Homestead and Garden, Uncategorized

Urban homestead update: Early March planting and tips we are learning 

Spring is on its way and we are really excited because this is our first spring in our home! As of now, we are focusing on getting ready for spring and maintaining what we have begun. 

 Our stone fruit trees bloom the most lovely pink blooms. The old owners had planted both of these and I believe they said one is a peach and one is a nectarine. The neighbors claim they produced amazing last year so we trimmed them in February  and have a our fingers crossed. One is just covered in blooms and the other has already lost its blooms and replaced them with leaves. We even have tiny baby fruit already. My research project for this week will be to learn about thinning the fruit out. 


Our garden has been the main focus of building our homestead this far but regardless it is sparse coming out of winter. Our back bed is still being over wintered with a tarp or two in hopes of killing the Johnson grass that somehow still found its way in. We have been harvesting lots of radishes though! We just harvested a ton and still have so many left that are still maturing. Lettuce and mesclun are also sprouting in between. A few carrots are sneaking in too. Lettuce is surface rooted so it doesn’t bother root veggies. You can also plant radishes and carrots together as carrots mature in twice the time of radishes so they radishes grow first and soften the soil for the carrots after you harvest.

We found some old coffee beans and instead of composting them we decided to do an experiment and spread them around some of the radishes and so far it is a success. The kids are also excited because dandelions are finally showing up! I have been encouraging them to leave plenty for the bees since the bees really need them this time of year. With the blooms on the fruit tree and wildflowers blooming early this year in nearby fields, we will be able to start harvesting them soon  in good conscience. I may share some of the ways we use dandelions soon!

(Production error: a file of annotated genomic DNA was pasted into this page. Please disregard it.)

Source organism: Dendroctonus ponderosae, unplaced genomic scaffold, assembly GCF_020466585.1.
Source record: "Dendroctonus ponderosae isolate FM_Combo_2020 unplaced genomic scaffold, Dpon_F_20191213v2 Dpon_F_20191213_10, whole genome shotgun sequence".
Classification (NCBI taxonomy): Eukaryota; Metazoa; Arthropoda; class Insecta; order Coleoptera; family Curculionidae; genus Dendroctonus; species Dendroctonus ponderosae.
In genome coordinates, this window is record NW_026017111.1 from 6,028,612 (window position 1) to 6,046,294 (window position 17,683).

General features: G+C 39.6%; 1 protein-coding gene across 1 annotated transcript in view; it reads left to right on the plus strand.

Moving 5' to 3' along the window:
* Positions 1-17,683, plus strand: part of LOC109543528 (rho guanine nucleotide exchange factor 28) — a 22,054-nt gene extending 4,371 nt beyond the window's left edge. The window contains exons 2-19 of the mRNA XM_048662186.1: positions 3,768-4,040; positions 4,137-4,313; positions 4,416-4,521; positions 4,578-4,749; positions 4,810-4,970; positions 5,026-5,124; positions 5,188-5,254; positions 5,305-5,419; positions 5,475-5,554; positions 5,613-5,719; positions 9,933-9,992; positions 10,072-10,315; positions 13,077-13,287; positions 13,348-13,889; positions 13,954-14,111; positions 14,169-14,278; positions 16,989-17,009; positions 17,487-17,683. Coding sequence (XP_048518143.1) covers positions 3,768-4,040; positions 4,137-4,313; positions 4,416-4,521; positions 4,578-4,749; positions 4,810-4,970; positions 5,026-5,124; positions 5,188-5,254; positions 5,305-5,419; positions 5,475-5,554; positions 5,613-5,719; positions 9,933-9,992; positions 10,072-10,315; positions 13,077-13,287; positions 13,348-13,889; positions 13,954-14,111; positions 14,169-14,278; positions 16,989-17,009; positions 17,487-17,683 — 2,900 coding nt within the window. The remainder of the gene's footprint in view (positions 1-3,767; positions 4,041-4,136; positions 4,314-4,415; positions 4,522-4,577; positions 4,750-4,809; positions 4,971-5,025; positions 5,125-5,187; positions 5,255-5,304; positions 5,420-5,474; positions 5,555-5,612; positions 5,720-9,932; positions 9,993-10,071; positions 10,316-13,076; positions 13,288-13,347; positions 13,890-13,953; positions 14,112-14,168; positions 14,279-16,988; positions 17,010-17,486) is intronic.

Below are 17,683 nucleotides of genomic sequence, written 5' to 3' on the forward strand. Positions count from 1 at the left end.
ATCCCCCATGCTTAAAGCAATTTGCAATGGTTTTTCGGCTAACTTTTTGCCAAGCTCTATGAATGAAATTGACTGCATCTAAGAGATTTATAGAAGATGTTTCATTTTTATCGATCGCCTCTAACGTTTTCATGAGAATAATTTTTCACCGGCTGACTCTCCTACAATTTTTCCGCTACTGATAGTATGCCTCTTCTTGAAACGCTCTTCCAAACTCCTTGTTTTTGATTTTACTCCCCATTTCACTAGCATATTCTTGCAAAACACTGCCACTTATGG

We rescued some old sprouting potatoes as well (rescue meaning taking the ones that sprouted in my pantry, chop them into bits with two sprouts each and plant them). The kids have a scatter and experiment garden that is now full of growing potatoes. We also went ahead and added in turnips and beans. We are on a bit of a holding period for much else since Texas often has a random frost around this time. Special note: we took some research from our local agricultural college (Texas A&M) for cultivars that grow best in Texas. Watch for this as chain nurseries and big box places don’t often have the seeds you need.


Inside I do have heirloom tomatoes started along with the basil, mint, micro greens and aloe that I always have going. I also have a goldenrod tincture and nettle tincture “brewing” from herbs I foraged and dried last year. I will share more on that next time along with maybe a list of our next seed order! That is really all I have for now! 

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